Story begins to take shape, or so it seems, when several people return to the Genie-bureau following a party and not everyone returned there with angelic intentions, which leads to a shocking discovery the following morning.
Van Straaten is found slumped over a desk with "one hand clutching the heavy stone paperweight," a statuette of a donkey, while "the other hanging limply along the chair." A 9mm pistol lay beside him on the floor. Captain Anton Victor IJsvogel is placed in charge of the case, but, as he noted himself, he had no experience whatsoever with murder cases and all his knowledge came from "the Penal Code and Edgar Wallace." So now he had to decide whether the death of a Genie-officer was due to suicide or murder. And, in case of the latter, he also has to find a killer. There are enough "pesterige kleinigheidjes" ("damning trifles") to make suicide less likely than it appears on the surface.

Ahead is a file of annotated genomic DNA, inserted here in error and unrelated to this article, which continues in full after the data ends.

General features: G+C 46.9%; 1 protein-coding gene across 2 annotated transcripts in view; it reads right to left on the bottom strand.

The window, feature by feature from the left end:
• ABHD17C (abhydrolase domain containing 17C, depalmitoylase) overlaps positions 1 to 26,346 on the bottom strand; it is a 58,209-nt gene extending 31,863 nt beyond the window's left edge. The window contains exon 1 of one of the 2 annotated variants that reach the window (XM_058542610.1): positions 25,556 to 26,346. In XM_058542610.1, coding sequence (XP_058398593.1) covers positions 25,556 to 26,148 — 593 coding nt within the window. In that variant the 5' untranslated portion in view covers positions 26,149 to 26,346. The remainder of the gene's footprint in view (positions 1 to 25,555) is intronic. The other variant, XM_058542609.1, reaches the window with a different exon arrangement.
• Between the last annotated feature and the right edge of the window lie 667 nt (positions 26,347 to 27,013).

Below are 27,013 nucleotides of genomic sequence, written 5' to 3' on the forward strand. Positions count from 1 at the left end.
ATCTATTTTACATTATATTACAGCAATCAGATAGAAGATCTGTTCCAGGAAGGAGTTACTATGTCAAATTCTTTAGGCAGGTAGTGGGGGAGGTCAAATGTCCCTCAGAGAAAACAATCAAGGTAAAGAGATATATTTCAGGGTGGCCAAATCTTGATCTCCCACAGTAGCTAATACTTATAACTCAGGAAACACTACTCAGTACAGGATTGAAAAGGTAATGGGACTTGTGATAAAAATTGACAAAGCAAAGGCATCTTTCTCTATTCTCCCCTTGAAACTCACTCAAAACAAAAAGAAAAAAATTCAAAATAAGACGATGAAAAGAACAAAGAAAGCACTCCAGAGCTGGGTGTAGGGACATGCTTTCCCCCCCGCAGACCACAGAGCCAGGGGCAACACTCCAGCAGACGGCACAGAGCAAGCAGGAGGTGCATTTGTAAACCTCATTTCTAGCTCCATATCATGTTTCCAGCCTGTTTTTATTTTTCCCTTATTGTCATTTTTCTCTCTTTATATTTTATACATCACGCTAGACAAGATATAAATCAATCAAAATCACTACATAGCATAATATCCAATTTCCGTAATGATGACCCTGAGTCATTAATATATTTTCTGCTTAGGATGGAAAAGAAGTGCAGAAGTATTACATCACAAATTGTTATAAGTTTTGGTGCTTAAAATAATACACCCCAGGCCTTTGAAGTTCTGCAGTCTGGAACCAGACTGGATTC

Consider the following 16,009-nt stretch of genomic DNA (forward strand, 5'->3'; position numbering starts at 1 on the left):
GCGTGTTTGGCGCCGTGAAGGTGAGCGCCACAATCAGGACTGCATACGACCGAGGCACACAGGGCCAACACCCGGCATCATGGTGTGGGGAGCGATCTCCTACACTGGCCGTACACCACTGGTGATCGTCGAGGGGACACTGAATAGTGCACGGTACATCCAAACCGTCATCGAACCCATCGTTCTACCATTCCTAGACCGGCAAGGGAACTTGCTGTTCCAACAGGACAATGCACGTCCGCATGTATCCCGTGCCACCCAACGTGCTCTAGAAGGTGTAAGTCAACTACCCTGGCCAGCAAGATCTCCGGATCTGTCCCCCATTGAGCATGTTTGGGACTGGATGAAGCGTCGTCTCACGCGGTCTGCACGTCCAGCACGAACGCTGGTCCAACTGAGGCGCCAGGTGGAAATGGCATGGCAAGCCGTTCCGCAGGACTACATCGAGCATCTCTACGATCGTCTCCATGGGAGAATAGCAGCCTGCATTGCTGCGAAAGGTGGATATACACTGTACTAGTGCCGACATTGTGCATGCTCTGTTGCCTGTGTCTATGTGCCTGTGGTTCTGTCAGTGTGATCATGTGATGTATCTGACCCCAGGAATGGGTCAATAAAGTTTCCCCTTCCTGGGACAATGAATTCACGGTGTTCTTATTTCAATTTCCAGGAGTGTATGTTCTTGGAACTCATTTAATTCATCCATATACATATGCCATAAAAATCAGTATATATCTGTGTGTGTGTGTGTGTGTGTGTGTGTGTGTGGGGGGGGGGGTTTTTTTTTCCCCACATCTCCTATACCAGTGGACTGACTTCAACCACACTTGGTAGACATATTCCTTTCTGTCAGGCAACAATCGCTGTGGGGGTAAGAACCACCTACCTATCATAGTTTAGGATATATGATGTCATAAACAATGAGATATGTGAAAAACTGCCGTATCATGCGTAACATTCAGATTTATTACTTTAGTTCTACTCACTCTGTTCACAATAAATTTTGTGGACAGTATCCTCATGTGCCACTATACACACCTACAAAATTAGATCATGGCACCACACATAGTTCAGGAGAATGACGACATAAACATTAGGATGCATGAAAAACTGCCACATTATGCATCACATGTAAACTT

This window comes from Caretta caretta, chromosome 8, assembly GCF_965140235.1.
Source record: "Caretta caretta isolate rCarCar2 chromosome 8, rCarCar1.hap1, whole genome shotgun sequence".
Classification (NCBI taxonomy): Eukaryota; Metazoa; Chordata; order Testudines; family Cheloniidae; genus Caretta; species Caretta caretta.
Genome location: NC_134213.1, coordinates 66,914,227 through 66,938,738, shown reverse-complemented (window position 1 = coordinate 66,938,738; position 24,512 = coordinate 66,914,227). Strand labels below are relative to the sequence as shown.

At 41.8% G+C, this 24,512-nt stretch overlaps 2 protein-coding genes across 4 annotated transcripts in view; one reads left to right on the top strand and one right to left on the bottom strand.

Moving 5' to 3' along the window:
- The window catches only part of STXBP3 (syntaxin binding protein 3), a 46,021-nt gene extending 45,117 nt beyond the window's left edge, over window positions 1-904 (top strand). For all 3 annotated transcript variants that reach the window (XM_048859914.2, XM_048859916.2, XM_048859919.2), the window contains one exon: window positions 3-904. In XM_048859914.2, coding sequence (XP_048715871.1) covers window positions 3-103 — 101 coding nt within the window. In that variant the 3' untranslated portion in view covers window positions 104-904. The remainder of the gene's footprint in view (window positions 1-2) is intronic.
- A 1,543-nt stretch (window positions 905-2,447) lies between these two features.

Regrettably, there's not much else to say about the story, or plot, because it all goes downhill from here and that became only apparent after the facts! You can put that down to Van Oyen not fully grasping the concept of clueing and plotting. Only thing that can be construed as a legitimate clue is the prologue, which pretty much gives the murderer's motive away, but everything are nothing more than allusions and hints to clues that don't exist! Captain IJsvogel has two reasons to believe Van Straaten was murdered: the lights were off when the body was found and one hand clutching the stone press. So you would think you're dealing with a good, old-fashioned dying message and one that actually makes sense when you take the prologue into consideration, which added an artistic element to the story and ezel is the Dutch word for both donkey and easel – except that no explanation was given why he held it. I flipped back and forth to see if something hadn't registered, while reading, but nothing. No explanation.